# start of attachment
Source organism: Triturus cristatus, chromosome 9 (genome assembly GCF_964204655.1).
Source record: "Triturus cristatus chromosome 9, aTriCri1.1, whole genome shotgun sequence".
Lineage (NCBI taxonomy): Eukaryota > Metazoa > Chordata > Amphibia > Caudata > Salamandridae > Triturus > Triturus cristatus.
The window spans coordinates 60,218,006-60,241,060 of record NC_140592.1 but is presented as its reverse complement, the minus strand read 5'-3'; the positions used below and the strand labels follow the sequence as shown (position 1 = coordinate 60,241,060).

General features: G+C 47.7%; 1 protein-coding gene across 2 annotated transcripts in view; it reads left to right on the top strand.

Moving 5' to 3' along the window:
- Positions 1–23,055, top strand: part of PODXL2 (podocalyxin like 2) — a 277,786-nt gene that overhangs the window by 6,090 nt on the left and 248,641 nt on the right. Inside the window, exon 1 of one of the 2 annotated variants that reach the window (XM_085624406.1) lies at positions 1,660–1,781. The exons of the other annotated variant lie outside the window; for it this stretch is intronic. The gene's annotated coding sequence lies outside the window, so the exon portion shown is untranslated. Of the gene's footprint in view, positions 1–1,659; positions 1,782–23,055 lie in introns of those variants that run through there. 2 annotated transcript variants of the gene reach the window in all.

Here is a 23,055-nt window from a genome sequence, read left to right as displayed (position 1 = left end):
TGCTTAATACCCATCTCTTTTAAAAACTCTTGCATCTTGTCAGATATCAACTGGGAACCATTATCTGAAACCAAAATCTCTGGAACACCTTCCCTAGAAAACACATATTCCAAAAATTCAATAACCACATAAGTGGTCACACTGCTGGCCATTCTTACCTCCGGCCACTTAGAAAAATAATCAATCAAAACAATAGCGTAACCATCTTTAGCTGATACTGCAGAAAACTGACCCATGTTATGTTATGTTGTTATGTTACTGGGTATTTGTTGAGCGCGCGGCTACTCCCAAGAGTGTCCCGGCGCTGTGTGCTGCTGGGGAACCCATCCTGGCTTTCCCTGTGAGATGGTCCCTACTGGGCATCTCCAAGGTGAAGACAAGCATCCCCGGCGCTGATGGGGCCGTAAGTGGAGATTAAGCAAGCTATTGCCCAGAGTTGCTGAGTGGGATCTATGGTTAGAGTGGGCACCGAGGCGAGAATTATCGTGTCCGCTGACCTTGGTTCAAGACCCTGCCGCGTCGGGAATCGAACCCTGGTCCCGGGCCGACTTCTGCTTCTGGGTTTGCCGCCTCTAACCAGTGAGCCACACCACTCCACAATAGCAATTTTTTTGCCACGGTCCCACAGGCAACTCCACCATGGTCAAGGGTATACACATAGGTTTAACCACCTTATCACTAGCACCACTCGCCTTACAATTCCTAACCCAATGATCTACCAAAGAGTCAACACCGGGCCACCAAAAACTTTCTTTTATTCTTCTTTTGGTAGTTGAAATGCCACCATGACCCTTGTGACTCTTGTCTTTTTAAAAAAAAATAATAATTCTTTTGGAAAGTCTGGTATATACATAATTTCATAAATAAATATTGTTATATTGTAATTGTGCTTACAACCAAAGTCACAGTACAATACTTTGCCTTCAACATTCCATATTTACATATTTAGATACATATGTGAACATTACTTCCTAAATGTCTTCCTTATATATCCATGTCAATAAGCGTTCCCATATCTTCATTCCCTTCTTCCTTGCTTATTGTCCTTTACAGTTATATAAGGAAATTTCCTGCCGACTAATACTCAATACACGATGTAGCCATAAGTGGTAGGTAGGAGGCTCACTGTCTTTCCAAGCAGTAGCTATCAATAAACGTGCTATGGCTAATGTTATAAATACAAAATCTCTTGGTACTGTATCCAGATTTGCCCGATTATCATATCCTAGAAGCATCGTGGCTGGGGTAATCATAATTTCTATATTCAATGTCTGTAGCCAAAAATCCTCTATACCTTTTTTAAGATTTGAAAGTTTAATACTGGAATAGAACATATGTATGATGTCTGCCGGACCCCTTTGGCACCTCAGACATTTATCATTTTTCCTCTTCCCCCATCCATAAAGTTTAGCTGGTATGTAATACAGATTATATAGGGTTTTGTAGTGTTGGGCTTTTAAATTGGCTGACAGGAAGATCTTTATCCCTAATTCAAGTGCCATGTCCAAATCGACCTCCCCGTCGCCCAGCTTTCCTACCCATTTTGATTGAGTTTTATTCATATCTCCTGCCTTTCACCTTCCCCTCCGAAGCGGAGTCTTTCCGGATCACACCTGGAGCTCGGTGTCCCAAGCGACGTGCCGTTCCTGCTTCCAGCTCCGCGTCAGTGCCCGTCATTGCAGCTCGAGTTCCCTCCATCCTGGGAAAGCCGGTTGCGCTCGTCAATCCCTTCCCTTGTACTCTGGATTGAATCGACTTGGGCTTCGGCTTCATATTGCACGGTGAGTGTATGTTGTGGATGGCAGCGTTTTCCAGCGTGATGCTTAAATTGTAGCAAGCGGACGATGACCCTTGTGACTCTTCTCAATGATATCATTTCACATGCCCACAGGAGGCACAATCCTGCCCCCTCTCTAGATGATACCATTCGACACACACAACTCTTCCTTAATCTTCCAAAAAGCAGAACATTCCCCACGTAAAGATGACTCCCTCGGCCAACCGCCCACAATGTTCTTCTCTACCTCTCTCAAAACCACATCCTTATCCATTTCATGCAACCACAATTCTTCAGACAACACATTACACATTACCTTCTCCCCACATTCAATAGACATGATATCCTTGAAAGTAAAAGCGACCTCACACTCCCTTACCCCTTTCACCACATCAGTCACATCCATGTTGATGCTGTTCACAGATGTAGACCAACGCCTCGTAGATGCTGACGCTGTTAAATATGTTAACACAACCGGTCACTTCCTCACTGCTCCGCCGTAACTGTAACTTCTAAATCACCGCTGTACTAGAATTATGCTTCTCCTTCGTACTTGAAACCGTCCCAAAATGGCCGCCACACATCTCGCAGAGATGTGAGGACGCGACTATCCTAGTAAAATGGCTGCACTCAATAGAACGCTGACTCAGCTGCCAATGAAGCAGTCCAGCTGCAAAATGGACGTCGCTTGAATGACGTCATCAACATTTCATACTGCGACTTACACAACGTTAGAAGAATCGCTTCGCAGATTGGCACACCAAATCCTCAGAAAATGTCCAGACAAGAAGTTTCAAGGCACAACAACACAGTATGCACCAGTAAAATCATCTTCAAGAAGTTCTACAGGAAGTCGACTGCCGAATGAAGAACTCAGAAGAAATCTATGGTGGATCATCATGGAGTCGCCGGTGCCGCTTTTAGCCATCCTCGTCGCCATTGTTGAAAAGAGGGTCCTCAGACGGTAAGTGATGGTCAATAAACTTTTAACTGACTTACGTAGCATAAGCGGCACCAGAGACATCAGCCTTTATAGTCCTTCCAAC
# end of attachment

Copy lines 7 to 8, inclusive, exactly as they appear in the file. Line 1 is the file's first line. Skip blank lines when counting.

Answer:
- Positions 1–23,055, top strand: part of PODXL2 (podocalyxin like 2) — a 277,786-nt gene that overhangs the window by 6,090 nt on the left and 248,641 nt on the right. Inside the window, exon 1 of one of the 2 annotated variants that reach the window (XM_085624406.1) lies at positions 1,660–1,781. The exons of the other annotated variant lie outside the window; for it this stretch is intronic. The gene's annotated coding sequence lies outside the window, so the exon portion shown is untranslated. Of the gene's footprint in view, positions 1–1,659; positions 1,782–23,055 lie in introns of those variants that run through there. 2 annotated transcript variants of the gene reach the window in all.

Here is a 23,055-nt window from a genome sequence, read left to right as displayed (position 1 = left end):